The great plant-based shake-up

SVZ_Credits shutterstock_680425867 Pic from Silvia Vara at BDB
Pic provided by SVZ

It’s agreed across the board the plant-based movement will continue to grow, whether motivated by ethical considerations, personal health or environmental awareness.

“We predict sweet vegan bakery – including desserts – will grow in popularity this year,” said Trifunović.

“This also appeals to flexitarians and non-vegans seeking healthier options compared to traditional rich desserts laden with cream and butter. With costs high on consumers’ priority lists, impulse food decisions are likely to decrease, and we believe more thoughtful indulgence will be favored. What better than a plant-based chocolate mousse flavored with real strawberry puree, or a coconut milk cheesecake infused with real berry concentrate?”

Mindful snacks

No longer defined by clinical nutrition, the modern healthy diet encapsulates positive emotional and mental balance alongside physical vitality and waistline watching.

According to FMCG Gurus’ Top Ten Trends for 2024,​ conscious consumers want snacks that satisfy mind, body and soul. They are also increasingly educated on how nutrition can be harnessed to enhance their wellbeing at different life stages.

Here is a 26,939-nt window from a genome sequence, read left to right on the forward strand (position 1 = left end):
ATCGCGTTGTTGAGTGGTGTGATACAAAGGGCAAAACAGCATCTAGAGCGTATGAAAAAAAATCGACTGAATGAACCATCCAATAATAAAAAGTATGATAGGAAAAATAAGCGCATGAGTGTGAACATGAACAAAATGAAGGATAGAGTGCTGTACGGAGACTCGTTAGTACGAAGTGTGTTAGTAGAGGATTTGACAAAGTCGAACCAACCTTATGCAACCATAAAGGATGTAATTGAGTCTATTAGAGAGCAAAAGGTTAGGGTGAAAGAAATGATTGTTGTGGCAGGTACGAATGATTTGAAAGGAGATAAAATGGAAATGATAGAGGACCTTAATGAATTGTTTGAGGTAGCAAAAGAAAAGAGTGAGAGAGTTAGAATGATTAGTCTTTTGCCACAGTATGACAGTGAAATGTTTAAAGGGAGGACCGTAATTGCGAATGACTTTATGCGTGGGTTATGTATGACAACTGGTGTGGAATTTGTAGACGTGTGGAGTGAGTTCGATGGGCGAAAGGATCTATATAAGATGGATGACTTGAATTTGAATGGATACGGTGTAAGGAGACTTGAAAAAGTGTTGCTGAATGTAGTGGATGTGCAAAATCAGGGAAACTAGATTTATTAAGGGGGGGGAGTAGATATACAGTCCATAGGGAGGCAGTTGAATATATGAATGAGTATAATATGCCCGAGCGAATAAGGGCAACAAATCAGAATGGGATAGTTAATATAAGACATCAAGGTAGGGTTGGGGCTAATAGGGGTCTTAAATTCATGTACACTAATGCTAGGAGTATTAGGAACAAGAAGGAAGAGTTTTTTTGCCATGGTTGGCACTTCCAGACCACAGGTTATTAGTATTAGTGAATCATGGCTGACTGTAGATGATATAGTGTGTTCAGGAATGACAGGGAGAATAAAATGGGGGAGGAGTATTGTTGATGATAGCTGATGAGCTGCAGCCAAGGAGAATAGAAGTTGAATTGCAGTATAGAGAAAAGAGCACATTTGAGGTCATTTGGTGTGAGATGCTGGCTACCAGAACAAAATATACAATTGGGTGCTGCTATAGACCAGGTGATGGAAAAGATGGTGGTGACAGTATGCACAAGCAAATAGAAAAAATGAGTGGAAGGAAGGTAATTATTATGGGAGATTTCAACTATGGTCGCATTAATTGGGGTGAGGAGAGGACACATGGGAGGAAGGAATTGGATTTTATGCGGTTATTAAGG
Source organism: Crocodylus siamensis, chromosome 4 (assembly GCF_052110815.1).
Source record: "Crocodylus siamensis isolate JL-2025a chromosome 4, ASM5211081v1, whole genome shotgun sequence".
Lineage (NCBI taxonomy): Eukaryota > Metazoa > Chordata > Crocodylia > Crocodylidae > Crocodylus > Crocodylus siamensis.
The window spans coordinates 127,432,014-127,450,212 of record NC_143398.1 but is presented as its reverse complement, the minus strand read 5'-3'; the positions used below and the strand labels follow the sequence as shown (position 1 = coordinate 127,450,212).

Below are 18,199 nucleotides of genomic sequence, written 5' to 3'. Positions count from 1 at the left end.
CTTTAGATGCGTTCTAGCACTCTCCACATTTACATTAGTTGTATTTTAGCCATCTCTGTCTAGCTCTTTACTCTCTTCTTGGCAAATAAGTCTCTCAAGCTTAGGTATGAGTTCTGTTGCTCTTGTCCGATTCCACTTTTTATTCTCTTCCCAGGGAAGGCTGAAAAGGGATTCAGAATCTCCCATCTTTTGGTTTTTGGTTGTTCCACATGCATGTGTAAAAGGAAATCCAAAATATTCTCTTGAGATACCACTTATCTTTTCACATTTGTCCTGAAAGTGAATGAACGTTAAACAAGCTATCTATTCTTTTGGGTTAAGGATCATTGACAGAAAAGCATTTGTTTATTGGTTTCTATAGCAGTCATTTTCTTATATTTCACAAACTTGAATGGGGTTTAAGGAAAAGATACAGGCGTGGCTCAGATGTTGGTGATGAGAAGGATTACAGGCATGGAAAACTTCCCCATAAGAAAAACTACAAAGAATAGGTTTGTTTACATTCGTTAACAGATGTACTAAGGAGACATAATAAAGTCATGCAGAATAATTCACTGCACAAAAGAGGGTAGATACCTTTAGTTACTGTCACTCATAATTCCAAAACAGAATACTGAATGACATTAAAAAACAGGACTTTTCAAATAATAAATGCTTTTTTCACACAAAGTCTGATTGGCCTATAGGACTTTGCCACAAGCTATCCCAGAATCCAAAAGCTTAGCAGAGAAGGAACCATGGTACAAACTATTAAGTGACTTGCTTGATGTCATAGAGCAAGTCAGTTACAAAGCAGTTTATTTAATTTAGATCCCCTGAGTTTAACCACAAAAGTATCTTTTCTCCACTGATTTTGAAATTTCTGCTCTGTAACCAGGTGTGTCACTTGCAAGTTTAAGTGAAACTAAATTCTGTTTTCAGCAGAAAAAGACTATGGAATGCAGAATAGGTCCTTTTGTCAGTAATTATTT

“As a response to this growing trend, we see the emergence of antioxidant-rich treats like beetroot bites and passionfruit bars that are designed to enhance immunity alongside mood, or probiotic-powered options such as carrot cake energy balls that aim to tap into the gut-mind axis.

“The rise of functional treats echoes wider recognition that self-care starts from within. High quality, responsibly sourced fruit and vegetable ingredients provide ethical building blocks for elevated snacks with appeal. The mindful snacking movement has just taken its first bite, with potential still ripening.”

Good-for-you and good-for-the-planet

Squeezing tomato Getty Yuki Kondo
Pic: GettyImages/Yuki Kondo

“Sustainability is no longer a preference,” said Trifunović, noting Future Market Insights’ 2023 Vegan Meals Market report found 53% of consumers want adventurous and exotic flavors, but they also want the fruits harvested, transported and produced responsibly.

“Products are going to be judged not only on nutrition and taste, but on agricultural impact and supply chain ethics. There’s a growing expectation for producers to adopt resourceful and environmentally friendly practices that preserve biodiversity and natural resources. “

Trifunović said brands should develop snacks that demonstrate resourcefulness. Upcycled ingredients, for example, have growing appeal, thanks to their ability to address food waste, such as Gusto Snacks' better-for-you and better-for-the-planet snacks.

“At SVZ, we transform ‘imperfect’ produce originally destined for landfill into flavor-packed, versatile ingredients. Such as tomato puree, which can be incorporated into a wide variety of applications including baked goods and savoury snacks. Production methods such as this provide consumers with products they feel good about while reducing environmental impact.”